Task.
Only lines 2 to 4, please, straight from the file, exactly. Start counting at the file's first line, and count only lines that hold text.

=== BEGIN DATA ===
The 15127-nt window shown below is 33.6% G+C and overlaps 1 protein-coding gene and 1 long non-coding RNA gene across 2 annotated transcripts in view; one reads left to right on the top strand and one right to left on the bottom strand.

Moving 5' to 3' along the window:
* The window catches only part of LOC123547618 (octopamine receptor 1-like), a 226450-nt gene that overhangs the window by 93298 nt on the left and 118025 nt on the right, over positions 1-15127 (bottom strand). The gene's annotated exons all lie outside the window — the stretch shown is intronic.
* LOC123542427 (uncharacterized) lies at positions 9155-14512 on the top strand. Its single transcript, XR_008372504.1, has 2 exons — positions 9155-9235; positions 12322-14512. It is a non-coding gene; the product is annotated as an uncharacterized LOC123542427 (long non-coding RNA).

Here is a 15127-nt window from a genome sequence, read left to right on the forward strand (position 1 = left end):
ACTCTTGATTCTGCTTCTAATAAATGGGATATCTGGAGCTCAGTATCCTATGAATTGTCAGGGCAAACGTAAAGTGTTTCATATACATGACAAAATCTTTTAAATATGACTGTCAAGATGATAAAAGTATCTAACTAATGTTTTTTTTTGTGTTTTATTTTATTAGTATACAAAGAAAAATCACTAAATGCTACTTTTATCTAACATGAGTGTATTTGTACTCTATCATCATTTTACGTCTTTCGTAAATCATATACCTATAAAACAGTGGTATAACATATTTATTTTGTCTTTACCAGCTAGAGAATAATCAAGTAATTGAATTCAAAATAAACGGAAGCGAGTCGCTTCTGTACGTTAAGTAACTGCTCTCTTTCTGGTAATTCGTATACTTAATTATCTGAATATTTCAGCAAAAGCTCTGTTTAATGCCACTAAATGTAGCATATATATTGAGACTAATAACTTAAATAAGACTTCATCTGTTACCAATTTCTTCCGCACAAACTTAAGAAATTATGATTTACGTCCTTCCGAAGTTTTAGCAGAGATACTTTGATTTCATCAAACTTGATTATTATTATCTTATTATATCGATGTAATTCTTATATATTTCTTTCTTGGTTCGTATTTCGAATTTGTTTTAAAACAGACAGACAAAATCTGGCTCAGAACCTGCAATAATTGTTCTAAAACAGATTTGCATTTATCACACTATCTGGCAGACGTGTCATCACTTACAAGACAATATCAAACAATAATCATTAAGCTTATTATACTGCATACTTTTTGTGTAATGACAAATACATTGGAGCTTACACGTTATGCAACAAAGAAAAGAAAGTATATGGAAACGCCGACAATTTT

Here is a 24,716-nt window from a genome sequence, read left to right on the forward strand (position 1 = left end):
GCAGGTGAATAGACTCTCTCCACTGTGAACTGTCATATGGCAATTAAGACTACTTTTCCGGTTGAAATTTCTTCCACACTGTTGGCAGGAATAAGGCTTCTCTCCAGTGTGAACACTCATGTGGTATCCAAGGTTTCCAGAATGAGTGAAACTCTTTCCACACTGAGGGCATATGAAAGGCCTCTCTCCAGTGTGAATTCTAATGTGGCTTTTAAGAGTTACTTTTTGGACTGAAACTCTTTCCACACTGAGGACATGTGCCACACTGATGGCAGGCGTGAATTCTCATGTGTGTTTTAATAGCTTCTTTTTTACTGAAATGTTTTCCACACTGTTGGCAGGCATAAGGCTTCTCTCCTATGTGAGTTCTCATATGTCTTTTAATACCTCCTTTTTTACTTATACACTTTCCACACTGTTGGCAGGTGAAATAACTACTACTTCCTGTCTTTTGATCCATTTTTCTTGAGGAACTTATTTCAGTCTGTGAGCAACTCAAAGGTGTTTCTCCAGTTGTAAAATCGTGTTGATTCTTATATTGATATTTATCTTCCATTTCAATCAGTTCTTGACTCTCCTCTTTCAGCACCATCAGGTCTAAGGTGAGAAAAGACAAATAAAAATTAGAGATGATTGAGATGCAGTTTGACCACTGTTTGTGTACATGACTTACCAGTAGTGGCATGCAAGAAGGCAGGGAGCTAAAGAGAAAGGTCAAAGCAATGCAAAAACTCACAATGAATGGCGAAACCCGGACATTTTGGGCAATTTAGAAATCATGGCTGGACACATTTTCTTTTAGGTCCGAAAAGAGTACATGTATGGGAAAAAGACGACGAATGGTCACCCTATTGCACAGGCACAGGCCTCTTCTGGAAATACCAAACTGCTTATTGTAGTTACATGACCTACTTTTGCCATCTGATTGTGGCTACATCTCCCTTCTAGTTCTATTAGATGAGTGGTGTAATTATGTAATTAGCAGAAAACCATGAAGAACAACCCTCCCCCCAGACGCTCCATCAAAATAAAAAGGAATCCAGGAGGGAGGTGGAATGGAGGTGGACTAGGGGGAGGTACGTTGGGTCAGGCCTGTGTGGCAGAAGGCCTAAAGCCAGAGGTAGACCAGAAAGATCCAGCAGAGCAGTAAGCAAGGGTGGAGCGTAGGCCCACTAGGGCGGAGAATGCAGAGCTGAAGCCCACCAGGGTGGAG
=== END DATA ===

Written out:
Moving 5' to 3' along the window:
* The window catches only part of LOC123547618 (octopamine receptor 1-like), a 226450-nt gene that overhangs the window by 93298 nt on the left and 118025 nt on the right, over positions 1-15127 (bottom strand). The gene's annotated exons all lie outside the window — the stretch shown is intronic.
* LOC123542427 (uncharacterized) lies at positions 9155-14512 on the top strand. Its single transcript, XR_008372504.1, has 2 exons — positions 9155-9235; positions 12322-14512. It is a non-coding gene; the product is annotated as an uncharacterized LOC123542427 (long non-coding RNA).